Review by Sean Boelman
An adaptation of the novel of the same name by Stephen Amidon, Human Capital is a new melodrama leaning on the strengths of its vast ensemble. However, despite the talent visible in front of the camera, the film doesn’t quite connect because of its off-putting narrative structure and inconsistent tone.
The movie explores two families as their lives become increasingly intertwined when tragedy strikes. As is the case with most sprawling melodramas like this, it takes a while for all of the pieces to fall into place because of the amount of subplots that are present in the story, but the film is further complicated by a narrative structure that jumps around a bit too often for its own good.
Perhaps the biggest issue with the movie is that it can’t seem to find a clear protagonist. There are three main storylines in the film, and they all end up connecting, but as soon as one starts to become extremely compelling, the movie pivots to another perspective. The result is an interconnected web of points that are interesting but have no real impact.
There easily could have been a greater amount of emotional impact had writer Owen Moverman balanced the storylines a bit more evenly. Of course, since this is an adaptation, there is the possibility that some of the issues come from trying to condense the source material down into the size of a single feature-length film. Still, it feels like something is missing.
As is, it is hard to get invested in any of the character arcs because they are so broken up. Although the individual stories — a man facing financial ruin after making a massive mistake, a woman debating whether her husband is the person she thinks he is, and a teenager trying to find their place in an uninviting world — are interesting, they ultimately don’t blend together very well.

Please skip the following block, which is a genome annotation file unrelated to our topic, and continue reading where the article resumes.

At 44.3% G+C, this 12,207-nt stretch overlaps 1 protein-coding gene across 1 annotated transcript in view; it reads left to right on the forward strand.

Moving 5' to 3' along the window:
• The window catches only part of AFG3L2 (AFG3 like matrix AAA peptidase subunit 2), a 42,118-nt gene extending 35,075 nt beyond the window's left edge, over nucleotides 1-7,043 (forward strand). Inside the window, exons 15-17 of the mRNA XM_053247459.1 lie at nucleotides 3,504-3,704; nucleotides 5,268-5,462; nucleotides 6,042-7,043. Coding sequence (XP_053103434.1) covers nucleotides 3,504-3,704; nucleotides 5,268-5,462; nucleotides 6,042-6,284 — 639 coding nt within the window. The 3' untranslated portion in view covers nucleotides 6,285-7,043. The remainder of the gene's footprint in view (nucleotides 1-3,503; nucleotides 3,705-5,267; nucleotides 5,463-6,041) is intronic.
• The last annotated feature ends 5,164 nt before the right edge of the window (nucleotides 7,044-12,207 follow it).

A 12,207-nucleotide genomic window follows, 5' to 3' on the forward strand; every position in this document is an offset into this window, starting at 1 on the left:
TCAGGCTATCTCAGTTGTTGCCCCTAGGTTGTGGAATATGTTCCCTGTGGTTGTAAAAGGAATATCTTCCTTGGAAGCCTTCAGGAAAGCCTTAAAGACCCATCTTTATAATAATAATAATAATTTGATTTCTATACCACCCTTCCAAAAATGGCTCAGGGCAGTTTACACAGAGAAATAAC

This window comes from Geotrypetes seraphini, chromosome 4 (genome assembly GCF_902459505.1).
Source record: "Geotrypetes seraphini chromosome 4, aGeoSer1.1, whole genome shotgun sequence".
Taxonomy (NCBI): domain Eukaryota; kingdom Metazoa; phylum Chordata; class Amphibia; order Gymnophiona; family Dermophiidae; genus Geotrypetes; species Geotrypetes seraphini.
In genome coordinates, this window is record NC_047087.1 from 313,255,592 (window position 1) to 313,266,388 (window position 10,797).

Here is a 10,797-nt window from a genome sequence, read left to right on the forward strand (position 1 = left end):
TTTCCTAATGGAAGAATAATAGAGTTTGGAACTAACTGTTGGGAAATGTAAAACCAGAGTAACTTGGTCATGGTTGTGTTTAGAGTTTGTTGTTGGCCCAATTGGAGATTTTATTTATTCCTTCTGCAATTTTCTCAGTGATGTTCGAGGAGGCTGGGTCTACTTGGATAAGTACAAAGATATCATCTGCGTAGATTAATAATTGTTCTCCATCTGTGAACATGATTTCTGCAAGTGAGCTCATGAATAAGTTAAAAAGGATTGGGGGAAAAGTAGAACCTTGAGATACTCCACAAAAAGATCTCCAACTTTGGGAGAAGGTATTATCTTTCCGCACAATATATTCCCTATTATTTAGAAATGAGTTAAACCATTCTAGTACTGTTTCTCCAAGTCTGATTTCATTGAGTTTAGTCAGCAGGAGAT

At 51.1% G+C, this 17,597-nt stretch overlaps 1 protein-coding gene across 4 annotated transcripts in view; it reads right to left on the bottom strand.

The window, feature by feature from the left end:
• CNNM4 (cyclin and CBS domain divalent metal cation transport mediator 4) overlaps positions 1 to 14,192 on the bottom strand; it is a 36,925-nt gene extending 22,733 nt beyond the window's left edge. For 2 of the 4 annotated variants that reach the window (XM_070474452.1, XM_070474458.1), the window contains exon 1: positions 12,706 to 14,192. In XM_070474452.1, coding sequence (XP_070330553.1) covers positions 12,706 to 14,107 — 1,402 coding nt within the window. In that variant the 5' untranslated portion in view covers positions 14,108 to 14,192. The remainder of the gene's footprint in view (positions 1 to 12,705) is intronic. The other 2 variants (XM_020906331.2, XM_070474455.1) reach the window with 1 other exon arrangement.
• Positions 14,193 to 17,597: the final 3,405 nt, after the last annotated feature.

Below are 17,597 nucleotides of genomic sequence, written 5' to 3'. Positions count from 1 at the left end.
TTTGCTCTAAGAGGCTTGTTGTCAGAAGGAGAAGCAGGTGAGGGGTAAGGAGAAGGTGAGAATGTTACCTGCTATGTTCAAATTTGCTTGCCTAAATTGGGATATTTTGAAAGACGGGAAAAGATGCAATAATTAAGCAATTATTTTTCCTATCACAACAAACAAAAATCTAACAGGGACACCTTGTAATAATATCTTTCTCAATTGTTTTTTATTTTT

Regardless, the ensemble does the best that they can with what they are given, making the most out of the messy script. Perhaps the biggest standout is Alex Wolff, who in his small supporting role infuses the most emotion into the movie out of anyone in the cast. Liev Schreiber and Marisa Tomei are solid as well, but have both given stronger turns.
On a technical level, Amidon’s film is entirely competent, albeit lacking in any real creative flair. Apart from a few interesting shots, the movie is visually dull, bringing very little life to the material. It is undeniable that the cast is the saving grace of this film, because otherwise, it is an entirely unimpressive feat.
Human Capital is watchable because of the talents of its cast, but it doesn’t bring much more to the table. With a couple more drafts of the script and a more passionate director, this could have been an interesting movie, but in its current form, this is a disappointment.
Human Capital hits VOD on March 20.
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